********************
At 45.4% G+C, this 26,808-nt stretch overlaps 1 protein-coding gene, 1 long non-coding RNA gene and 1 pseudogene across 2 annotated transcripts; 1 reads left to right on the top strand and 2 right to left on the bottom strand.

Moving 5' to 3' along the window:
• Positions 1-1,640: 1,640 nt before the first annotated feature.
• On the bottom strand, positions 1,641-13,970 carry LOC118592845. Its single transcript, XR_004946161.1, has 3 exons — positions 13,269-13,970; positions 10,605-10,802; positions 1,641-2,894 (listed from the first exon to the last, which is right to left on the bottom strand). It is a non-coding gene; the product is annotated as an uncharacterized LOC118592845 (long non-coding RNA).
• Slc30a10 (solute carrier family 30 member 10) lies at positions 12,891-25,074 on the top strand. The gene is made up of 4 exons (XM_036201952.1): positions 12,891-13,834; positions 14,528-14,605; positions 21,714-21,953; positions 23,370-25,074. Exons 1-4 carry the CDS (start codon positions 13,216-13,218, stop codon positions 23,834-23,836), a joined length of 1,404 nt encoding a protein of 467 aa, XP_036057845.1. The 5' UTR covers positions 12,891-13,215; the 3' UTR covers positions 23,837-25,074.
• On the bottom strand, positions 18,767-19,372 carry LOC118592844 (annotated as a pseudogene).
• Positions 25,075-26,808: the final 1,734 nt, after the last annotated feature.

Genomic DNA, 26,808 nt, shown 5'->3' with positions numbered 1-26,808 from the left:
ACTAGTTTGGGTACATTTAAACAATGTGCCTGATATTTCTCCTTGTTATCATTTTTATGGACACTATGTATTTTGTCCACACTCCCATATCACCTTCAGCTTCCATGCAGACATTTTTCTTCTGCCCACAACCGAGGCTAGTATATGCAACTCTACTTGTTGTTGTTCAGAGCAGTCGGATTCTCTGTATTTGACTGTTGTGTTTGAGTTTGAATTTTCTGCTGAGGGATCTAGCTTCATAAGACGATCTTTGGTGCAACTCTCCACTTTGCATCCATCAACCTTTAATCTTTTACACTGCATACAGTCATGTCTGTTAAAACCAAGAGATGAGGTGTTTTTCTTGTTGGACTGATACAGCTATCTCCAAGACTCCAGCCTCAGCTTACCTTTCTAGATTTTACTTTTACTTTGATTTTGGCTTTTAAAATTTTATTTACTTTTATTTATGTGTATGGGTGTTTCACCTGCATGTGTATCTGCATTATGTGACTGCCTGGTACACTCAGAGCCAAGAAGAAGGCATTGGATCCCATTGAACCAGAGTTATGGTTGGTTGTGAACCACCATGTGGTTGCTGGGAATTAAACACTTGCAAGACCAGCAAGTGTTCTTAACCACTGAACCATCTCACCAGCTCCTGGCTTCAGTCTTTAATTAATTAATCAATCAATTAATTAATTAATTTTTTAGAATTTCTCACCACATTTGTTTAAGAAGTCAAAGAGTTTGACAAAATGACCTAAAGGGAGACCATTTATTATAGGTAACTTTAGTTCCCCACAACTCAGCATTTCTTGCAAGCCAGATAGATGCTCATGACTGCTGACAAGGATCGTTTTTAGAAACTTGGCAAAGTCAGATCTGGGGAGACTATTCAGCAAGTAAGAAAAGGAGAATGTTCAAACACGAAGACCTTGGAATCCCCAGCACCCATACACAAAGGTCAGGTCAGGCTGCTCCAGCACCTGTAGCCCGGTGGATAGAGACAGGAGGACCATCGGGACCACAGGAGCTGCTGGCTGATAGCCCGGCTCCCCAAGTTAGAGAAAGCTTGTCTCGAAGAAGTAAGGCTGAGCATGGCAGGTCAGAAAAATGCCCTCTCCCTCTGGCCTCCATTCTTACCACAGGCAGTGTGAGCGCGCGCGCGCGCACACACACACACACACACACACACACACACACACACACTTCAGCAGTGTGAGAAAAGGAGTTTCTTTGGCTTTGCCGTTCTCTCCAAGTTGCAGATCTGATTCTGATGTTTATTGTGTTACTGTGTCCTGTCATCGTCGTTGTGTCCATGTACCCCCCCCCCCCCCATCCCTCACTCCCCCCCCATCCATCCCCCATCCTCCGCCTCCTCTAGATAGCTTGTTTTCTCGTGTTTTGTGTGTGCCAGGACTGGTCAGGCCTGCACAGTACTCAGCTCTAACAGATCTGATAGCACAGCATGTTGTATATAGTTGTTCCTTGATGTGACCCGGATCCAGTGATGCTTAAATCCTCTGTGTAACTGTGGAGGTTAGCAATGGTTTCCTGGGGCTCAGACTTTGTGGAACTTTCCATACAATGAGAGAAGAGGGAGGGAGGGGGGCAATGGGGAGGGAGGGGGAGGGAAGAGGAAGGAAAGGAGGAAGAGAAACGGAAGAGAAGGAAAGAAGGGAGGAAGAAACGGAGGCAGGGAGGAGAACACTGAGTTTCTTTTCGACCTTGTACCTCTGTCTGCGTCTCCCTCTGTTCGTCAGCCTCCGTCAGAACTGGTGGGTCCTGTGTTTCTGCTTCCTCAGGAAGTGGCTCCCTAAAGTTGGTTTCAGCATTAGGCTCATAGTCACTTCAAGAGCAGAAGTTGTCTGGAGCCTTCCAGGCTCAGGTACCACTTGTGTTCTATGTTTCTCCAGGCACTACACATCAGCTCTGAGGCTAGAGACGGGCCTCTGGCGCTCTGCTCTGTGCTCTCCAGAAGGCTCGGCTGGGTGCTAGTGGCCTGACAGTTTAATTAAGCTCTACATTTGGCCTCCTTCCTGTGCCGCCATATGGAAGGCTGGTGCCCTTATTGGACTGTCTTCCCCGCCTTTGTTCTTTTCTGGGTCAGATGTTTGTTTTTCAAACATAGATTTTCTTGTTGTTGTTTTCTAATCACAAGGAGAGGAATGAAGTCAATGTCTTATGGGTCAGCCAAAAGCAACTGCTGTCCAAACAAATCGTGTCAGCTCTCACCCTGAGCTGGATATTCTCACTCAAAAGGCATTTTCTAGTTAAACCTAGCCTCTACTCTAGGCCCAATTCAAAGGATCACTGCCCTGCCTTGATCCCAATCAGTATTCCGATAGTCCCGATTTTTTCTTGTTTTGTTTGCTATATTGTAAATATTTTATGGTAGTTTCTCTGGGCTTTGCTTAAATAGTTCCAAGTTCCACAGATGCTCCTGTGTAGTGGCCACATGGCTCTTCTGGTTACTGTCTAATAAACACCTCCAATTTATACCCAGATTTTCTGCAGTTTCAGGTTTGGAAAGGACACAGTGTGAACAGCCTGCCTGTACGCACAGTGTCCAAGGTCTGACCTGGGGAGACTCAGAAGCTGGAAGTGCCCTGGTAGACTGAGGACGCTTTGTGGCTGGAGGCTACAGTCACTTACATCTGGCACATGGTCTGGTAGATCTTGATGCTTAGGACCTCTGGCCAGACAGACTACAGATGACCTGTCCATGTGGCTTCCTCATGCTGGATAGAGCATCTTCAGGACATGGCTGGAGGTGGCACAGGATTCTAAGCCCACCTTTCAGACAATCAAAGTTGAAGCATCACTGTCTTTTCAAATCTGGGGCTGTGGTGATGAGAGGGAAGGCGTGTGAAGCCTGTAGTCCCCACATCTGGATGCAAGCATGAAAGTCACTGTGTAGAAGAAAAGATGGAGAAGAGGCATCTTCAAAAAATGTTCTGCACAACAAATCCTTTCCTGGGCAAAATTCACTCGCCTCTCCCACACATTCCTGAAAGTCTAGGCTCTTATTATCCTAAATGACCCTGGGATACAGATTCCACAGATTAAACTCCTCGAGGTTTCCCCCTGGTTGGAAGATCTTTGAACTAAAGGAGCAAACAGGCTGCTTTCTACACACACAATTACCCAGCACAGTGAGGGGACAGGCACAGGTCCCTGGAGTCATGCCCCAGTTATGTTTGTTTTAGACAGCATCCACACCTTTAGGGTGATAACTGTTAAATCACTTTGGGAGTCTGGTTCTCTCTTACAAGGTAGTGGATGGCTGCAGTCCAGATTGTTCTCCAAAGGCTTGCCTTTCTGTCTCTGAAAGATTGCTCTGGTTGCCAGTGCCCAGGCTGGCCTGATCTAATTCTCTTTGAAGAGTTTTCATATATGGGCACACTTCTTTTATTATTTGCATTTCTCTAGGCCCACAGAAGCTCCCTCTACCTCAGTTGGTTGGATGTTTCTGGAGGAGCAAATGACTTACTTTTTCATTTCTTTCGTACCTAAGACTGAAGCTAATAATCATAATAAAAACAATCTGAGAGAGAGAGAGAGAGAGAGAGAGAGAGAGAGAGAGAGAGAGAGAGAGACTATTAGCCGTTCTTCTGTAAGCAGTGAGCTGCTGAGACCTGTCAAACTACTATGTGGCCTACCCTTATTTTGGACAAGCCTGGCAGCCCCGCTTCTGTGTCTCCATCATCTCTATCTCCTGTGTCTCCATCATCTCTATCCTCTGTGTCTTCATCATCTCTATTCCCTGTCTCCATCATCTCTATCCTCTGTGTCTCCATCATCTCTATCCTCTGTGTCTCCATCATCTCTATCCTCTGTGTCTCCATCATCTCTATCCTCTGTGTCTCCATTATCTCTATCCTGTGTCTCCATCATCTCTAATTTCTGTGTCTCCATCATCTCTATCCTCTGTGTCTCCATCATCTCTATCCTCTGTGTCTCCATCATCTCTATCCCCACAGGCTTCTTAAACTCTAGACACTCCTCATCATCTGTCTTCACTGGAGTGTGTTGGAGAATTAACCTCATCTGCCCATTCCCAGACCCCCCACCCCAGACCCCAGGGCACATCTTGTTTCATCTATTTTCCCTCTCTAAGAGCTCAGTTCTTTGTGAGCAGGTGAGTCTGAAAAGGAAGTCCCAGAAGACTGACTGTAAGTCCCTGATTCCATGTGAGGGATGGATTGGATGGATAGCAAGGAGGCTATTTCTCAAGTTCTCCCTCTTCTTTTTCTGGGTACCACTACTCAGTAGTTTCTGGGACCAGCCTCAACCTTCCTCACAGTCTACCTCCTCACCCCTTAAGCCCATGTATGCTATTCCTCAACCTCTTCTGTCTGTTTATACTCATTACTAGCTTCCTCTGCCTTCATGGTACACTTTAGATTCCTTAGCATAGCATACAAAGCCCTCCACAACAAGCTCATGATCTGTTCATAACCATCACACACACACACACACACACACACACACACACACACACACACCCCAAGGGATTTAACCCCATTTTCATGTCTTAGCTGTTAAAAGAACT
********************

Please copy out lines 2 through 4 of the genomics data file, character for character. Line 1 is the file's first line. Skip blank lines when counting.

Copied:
Moving 5' to 3' along the window:
• Positions 1-1,640: 1,640 nt before the first annotated feature.
• On the bottom strand, positions 1,641-13,970 carry LOC118592845. Its single transcript, XR_004946161.1, has 3 exons — positions 13,269-13,970; positions 10,605-10,802; positions 1,641-2,894 (listed from the first exon to the last, which is right to left on the bottom strand). It is a non-coding gene; the product is annotated as an uncharacterized LOC118592845 (long non-coding RNA).